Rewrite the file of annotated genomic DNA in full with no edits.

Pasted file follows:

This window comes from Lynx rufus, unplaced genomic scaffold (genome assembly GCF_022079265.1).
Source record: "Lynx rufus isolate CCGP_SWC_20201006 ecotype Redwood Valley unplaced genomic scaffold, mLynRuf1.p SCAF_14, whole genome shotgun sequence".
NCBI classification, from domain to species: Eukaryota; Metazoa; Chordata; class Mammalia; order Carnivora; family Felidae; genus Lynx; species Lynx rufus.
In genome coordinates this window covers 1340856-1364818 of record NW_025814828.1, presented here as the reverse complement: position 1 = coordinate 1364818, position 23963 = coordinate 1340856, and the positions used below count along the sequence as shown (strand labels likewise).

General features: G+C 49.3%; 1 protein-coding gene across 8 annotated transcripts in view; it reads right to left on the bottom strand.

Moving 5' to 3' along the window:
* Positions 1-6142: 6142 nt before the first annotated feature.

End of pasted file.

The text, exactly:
This window comes from Lynx rufus, unplaced genomic scaffold (genome assembly GCF_022079265.1).
Source record: "Lynx rufus isolate CCGP_SWC_20201006 ecotype Redwood Valley unplaced genomic scaffold, mLynRuf1.p SCAF_14, whole genome shotgun sequence".
NCBI classification, from domain to species: Eukaryota; Metazoa; Chordata; class Mammalia; order Carnivora; family Felidae; genus Lynx; species Lynx rufus.
In genome coordinates this window covers 1340856-1364818 of record NW_025814828.1, presented here as the reverse complement: position 1 = coordinate 1364818, position 23963 = coordinate 1340856, and the positions used below count along the sequence as shown (strand labels likewise).

General features: G+C 49.3%; 1 protein-coding gene across 8 annotated transcripts in view; it reads right to left on the bottom strand.

Moving 5' to 3' along the window:
* Positions 1-6142: 6142 nt before the first annotated feature.